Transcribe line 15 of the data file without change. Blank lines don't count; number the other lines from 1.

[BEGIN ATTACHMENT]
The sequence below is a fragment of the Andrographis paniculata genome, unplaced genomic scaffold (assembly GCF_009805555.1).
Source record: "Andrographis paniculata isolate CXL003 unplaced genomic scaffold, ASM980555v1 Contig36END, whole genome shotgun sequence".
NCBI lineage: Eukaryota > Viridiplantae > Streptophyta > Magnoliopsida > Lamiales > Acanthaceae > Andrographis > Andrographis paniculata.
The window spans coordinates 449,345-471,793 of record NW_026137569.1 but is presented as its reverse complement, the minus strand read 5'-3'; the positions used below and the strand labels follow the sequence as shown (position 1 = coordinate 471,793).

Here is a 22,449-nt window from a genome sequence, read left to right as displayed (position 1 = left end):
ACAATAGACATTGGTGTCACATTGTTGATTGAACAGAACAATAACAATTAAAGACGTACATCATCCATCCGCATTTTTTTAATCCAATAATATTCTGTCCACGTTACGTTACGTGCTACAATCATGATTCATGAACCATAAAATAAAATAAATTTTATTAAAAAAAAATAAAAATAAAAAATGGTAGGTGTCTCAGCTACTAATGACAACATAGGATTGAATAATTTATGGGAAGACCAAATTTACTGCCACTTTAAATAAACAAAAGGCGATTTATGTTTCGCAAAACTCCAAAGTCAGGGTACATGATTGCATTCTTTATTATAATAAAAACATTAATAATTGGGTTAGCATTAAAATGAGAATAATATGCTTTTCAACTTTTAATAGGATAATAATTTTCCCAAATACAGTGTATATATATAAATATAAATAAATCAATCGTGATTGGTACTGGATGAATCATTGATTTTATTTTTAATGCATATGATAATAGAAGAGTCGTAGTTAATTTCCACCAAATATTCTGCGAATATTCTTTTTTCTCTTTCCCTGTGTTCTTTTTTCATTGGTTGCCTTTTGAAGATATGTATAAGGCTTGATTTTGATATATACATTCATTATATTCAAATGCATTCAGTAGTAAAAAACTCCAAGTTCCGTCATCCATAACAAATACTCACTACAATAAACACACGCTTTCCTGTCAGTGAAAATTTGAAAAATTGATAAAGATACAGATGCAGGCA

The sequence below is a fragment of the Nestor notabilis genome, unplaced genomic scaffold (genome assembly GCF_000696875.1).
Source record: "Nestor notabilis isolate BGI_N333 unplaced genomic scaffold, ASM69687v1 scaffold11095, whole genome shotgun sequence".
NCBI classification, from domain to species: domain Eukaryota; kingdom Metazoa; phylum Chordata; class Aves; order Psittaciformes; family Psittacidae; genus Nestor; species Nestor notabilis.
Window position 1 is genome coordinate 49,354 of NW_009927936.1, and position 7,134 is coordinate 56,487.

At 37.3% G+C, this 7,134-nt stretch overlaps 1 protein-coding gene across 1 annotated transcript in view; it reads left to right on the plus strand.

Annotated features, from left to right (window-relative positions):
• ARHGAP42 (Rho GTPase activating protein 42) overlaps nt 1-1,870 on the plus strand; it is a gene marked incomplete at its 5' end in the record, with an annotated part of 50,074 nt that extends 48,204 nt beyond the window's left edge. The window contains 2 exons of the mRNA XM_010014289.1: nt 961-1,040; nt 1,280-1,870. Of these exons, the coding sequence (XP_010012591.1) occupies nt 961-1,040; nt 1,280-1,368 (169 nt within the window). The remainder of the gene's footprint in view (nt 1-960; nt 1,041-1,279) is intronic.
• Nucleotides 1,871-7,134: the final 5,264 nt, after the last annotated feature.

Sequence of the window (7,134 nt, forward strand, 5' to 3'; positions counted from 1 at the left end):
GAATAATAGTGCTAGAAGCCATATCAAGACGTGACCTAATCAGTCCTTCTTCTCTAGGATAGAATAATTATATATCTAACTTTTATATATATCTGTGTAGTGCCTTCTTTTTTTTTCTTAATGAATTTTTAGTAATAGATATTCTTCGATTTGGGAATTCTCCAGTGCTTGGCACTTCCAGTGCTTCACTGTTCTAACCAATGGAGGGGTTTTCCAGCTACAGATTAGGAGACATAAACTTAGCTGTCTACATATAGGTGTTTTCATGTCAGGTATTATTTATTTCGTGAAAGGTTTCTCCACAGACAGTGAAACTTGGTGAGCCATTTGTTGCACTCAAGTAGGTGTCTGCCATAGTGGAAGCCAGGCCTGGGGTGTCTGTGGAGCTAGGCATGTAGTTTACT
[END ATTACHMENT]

Sequence of the window (7,134 nt, forward strand, 5' to 3'; positions counted from 1 at the left end):